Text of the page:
“If it looks like a duck, and it quacks like a duck, it must be a duck!” Or so the famous saying goes. But that isn’t always true on the web or in print. Two symbols can look visually identical and be something completely different. By “different” I mean “be represented by different encodings”. That means an attacker can craft a URL that looks like a familiar one (e.g. for your bank) and can be something completely different!
Readers of this blog may remember my article on typography from last year. In it I talked about formatting in Microsoft Word. I have long had an interest in typography. Its use in cyber attacks is therefore intriguing to me.
Before I continue discussing the attack itself, I’d like to briefly discuss the name of the attack. The term homograph generally refers to two words written the same (homo – same + graph write). My favorite is ‘wind’ which could refer to blowing air, or to twisting something to make a clock or wristwatch continue to operate.
A homoglyph is one or more characters that look the same but are different. If you have ever been confused by the lower-case ell ‘l’ and the one ‘1’ in the Courier font family, you know what I mean. In some fonts the oh and the zero can be confusing, too.
Thus, what is often referred to as a “homograph attack” should probably be called a “homoglyph attack”.
Attackers can exploit this – primarily in phishing attacks – by using URLs that point to sites that look legit but are indeed malicious. I could encode “DOG” as “ᎠՕᏀ”. It looks enough like the original that it would confuse the average reader. In reality, it is three totally different characters. In Microsoft Word, the ‘D’ and the ‘G’ are from a font called Gadugi (the word is from the language of the Cherokee). While two letters are non-ASCII here, one is enough to have a URL point to a different site.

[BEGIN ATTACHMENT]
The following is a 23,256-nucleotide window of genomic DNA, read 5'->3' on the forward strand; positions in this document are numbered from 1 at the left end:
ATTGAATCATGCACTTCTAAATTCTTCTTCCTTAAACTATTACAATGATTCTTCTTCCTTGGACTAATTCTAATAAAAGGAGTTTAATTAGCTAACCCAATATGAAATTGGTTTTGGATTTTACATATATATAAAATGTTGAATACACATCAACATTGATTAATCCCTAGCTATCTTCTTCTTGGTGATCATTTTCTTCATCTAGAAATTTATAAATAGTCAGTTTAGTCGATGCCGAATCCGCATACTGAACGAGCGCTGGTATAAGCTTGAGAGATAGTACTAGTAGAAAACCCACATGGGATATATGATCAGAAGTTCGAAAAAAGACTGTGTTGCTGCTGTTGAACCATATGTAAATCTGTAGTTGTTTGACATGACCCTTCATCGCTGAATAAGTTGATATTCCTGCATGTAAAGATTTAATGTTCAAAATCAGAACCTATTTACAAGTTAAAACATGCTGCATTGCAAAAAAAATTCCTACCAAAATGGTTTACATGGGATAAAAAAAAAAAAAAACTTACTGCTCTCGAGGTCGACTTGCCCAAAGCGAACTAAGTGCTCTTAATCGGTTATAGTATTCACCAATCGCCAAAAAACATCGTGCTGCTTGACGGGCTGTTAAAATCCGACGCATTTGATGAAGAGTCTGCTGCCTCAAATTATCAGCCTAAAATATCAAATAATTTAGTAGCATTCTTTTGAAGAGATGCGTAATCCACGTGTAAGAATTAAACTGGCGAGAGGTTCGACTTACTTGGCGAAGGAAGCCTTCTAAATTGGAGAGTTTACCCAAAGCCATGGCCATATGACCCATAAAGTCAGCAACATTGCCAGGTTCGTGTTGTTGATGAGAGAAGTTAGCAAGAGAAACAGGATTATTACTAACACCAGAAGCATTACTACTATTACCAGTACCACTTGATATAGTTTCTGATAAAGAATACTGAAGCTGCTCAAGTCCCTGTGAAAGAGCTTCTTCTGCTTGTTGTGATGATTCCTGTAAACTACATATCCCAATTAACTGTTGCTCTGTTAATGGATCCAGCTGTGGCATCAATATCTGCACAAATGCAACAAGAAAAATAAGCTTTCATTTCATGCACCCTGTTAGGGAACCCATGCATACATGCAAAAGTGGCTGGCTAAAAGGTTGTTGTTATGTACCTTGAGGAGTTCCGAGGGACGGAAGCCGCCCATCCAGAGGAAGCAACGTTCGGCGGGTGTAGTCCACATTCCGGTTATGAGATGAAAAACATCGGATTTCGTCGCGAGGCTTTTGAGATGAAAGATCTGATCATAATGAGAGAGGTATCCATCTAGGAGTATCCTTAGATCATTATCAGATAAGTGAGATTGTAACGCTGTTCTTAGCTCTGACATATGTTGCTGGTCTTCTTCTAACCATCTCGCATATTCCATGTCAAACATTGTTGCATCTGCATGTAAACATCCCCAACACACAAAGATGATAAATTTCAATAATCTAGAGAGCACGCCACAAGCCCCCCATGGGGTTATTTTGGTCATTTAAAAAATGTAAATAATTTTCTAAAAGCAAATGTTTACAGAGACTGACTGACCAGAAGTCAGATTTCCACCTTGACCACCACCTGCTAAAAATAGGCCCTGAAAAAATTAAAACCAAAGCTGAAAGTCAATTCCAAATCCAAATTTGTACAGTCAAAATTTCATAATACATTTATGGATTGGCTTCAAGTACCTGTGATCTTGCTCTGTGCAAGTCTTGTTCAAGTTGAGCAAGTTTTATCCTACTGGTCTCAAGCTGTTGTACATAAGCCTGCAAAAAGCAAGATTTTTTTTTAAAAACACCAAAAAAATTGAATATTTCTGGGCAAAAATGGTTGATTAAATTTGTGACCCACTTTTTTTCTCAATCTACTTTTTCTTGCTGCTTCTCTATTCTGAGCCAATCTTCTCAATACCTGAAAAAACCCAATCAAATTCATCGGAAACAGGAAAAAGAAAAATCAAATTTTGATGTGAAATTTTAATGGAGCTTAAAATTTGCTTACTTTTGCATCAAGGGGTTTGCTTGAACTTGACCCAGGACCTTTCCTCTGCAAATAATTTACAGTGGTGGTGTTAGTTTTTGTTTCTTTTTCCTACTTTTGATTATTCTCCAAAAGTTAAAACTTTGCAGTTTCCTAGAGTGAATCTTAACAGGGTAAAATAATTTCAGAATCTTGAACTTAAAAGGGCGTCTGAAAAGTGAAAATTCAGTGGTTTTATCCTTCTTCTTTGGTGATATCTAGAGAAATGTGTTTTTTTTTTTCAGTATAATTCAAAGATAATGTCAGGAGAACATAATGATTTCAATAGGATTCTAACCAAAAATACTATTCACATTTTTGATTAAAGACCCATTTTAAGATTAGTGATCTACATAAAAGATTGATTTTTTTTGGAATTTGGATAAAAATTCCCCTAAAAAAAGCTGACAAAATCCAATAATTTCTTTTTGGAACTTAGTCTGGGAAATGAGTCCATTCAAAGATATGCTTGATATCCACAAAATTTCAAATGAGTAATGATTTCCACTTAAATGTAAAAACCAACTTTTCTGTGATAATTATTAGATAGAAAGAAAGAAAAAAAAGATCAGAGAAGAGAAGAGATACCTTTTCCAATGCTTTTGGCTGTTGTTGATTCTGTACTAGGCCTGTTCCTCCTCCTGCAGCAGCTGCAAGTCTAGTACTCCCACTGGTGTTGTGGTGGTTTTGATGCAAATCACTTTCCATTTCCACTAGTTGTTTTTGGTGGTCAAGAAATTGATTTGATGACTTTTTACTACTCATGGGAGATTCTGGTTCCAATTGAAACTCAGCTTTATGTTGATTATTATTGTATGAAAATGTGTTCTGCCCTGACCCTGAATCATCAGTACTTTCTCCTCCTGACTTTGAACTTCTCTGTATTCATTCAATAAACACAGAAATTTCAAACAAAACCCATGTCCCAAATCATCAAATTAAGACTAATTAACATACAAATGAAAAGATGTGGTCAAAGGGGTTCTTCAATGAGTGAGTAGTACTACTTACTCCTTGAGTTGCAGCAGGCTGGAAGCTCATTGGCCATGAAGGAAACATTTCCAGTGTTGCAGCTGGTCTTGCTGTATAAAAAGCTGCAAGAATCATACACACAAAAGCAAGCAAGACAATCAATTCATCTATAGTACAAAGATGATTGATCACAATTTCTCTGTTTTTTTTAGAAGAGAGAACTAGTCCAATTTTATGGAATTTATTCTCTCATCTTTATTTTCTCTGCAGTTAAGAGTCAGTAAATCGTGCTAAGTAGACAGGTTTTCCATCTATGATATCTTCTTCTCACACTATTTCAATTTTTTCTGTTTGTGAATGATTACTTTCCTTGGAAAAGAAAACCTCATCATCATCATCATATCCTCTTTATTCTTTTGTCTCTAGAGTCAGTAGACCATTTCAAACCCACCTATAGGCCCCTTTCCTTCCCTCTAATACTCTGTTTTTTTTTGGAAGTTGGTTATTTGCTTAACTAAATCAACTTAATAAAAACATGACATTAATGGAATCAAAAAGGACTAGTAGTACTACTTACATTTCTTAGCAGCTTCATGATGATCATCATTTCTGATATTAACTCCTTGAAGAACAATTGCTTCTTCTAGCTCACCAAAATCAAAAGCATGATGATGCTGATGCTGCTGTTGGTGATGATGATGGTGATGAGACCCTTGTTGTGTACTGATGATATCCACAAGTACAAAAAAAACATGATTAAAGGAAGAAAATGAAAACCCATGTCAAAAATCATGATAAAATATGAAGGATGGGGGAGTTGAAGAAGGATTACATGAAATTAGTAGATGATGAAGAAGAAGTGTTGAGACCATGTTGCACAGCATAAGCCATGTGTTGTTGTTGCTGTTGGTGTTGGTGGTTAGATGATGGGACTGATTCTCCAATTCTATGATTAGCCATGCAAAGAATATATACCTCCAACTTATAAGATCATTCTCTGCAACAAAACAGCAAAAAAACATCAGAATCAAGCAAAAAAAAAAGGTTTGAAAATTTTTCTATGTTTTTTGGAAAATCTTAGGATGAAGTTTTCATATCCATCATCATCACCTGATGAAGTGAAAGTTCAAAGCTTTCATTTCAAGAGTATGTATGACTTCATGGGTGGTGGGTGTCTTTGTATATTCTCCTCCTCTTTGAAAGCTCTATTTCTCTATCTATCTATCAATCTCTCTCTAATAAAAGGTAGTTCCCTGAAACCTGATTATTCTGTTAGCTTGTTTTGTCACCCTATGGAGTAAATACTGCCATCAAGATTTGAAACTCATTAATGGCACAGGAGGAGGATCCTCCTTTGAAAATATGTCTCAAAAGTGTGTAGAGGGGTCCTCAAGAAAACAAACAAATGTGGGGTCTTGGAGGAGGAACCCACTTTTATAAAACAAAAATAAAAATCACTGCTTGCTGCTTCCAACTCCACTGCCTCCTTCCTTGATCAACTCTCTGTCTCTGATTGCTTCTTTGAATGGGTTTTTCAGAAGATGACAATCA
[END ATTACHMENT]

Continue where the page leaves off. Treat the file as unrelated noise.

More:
(I actually used characters represented in hexadecimal (hex) as 0x13a0, 0x0555, and 0x13c0 in the example above. They look different here than in Microsoft Word, so you can look at them there with this info if you wish.)
Fortunately, attackers tend to use the “Punycode” representation of these encoded URLs, so the URL would be xn--m9a134e1c.com for the bogus DOG.com. Some browsers display the Punycode and generally ask whether you meant whatever the appropriate URL was. Older browsers didn’t do this, so be sure to keep your browser current. (You can set Firefox to always display Punycode, there is a setting you can access in the configuration. This is a somewhat advanced technique, but for those who know what to do, the setting is
network.IDN_show_punycode and it should be set to true to show the Punycode.)
For important URLs such as those for banks and such, they will have what’s called an “Extended Validation Certificate”. This is a certificate (as in https) that verifies the legal identity of the holder of the certificate. The major browsers turn the address bar green when the site uses such a certificate.
Absolutely! There are no Latin character representations for most symbols in Asian and other alphabets. People who natively use those languages have websites using those alphabets and they are represented, for example, in Punycode for those of us without those symbols on our keyboards.